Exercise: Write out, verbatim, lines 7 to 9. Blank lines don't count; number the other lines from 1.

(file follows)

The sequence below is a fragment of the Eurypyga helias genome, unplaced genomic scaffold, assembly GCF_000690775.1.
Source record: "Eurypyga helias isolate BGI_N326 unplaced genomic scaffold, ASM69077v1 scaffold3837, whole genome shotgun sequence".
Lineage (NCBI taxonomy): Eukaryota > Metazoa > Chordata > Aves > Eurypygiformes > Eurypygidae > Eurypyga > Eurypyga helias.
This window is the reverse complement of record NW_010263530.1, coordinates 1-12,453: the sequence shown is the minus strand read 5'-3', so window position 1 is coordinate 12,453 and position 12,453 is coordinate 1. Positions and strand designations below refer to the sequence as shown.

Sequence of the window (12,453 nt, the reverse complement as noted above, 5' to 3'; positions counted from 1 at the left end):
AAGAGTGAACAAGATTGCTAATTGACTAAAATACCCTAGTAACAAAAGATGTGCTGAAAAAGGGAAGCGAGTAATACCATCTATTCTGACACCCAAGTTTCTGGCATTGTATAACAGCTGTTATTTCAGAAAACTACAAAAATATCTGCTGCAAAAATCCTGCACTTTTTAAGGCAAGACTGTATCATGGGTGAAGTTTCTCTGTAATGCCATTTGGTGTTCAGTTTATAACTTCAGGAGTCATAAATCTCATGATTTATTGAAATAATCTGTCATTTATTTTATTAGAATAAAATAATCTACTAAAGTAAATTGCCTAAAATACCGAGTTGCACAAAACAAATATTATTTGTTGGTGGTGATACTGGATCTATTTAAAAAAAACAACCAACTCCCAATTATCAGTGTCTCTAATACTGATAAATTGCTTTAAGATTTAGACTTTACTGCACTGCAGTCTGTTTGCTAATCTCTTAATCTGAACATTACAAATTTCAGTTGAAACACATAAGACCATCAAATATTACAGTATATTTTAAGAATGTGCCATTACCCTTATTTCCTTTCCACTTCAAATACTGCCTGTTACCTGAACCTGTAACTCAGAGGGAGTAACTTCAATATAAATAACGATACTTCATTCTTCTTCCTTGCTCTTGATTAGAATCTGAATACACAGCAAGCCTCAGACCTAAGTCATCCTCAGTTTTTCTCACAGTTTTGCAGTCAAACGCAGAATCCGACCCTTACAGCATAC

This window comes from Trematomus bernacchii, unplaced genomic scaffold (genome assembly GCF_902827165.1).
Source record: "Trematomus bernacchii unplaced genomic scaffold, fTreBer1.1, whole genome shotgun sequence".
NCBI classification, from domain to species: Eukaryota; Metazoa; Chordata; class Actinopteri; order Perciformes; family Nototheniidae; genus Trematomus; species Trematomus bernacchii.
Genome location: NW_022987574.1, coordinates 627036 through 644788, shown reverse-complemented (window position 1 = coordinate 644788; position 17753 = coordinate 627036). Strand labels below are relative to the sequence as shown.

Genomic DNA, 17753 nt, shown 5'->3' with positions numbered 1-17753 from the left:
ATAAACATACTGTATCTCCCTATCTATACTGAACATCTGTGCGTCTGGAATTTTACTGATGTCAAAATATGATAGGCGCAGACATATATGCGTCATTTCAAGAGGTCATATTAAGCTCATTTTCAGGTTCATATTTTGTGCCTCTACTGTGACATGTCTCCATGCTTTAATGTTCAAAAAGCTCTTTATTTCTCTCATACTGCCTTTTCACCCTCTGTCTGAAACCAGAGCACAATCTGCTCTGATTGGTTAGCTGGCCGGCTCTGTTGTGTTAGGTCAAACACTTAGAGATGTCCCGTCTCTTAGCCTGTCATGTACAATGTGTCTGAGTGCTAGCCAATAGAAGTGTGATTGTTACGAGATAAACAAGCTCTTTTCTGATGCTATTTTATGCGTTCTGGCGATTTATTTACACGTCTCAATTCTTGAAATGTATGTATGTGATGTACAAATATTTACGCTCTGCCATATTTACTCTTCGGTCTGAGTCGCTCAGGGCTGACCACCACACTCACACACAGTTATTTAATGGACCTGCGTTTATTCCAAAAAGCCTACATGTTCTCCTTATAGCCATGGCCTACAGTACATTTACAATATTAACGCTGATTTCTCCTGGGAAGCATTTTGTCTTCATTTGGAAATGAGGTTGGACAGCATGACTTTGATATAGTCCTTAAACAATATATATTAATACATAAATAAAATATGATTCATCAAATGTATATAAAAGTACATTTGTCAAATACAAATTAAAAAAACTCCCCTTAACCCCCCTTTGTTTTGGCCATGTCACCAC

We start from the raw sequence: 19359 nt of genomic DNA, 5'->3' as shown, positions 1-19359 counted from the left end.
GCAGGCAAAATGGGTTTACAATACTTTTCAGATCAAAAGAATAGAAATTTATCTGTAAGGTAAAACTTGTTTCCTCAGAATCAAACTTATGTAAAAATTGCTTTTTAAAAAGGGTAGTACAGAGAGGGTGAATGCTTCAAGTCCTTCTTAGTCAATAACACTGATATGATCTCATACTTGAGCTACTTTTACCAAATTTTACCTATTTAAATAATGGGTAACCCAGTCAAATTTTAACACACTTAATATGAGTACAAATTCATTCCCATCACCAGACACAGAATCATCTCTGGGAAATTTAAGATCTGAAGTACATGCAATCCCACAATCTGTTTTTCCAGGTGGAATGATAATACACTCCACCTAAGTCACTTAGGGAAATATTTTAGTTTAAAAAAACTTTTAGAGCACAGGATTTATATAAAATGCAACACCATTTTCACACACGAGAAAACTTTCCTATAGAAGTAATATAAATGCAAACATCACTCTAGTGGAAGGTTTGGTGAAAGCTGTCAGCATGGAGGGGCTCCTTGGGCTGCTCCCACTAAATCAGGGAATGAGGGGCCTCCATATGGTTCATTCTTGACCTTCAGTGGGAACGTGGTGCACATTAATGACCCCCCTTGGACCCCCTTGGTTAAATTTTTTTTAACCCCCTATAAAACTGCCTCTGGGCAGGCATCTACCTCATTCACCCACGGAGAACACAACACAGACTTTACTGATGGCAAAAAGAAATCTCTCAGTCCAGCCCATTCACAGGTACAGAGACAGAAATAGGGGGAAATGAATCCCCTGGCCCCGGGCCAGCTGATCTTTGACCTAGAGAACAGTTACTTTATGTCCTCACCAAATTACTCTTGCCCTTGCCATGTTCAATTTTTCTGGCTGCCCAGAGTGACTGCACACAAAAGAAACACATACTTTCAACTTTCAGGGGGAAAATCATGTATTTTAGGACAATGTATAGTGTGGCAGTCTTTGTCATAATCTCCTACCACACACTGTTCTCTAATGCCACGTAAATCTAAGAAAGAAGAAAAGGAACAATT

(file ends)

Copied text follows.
This window comes from Trematomus bernacchii, unplaced genomic scaffold (genome assembly GCF_902827165.1).
Source record: "Trematomus bernacchii unplaced genomic scaffold, fTreBer1.1, whole genome shotgun sequence".
NCBI classification, from domain to species: Eukaryota; Metazoa; Chordata; class Actinopteri; order Perciformes; family Nototheniidae; genus Trematomus; species Trematomus bernacchii.